Monday, July 23, 2018
I awoke to discover that I had slept through a major storm and that the news of the day was not good. A thirteen year veteran of the Howard County Fire Department has died as a result of injuries sustained while fighting a seven alarm fire.
Ever since 9-11 I have been accutely aware of how mind-bogglingly brave firefighters are. They run towards danger and disaster when the rest of us would be running away. They are among the helpers that Mr. Rogers told us to look for.
There was something else my mother did that I’ve always remembered: “Always look for the helpers,” she’d tell me. “There’s always someone who is trying to help.” I did, and I came to see that the world is full of doctors and nurses, police and firemen, volunteers, neighbors and friends who are ready to jump in to help when things go wrong.
(Of course there are more details to this story than one fire and one firefighter. For those details you will need a newspaper. You do subscribe, don’t you?)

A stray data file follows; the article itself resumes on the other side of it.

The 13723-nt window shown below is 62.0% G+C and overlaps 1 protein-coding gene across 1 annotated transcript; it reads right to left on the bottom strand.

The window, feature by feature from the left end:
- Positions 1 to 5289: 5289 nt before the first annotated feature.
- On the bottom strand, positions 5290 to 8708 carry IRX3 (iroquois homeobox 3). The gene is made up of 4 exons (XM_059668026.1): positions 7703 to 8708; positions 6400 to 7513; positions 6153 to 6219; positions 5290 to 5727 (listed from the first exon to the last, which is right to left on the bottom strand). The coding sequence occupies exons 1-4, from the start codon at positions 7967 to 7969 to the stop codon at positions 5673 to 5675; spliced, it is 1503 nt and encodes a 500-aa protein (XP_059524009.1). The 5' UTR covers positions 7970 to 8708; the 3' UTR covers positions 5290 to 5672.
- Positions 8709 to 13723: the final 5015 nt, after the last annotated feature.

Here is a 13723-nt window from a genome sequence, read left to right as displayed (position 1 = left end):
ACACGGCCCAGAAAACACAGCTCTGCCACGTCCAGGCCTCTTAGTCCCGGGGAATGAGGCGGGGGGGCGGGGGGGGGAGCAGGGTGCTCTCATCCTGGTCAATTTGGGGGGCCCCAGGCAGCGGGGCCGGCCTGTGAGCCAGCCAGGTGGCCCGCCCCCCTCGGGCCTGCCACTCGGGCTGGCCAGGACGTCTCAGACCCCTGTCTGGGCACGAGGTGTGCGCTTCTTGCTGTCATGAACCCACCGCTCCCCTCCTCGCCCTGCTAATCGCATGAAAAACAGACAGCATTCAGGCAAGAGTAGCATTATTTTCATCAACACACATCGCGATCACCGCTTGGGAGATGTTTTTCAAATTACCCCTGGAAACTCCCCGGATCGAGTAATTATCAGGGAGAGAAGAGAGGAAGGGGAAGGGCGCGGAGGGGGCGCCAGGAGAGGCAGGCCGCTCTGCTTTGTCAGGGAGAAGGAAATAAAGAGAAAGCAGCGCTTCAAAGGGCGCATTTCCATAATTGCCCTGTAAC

But for the Howard County firefighting community it will be the story of one fire and one firefighter. Of anguish and loss. It is the outcome that all must face and somehow, in the back of one’s mind, must dread. There is no way I can possibly know. I know what it feels like in a classroom of three year olds in the dark during a lockdown drill, wondering what it would be like if it were real. I do not know what it means to run towards danger.
I am so grateful for our firefighters, the work they do and the risks they take. I offer condolences as you grieve. I offer you thanks for your devotion in caring for our community.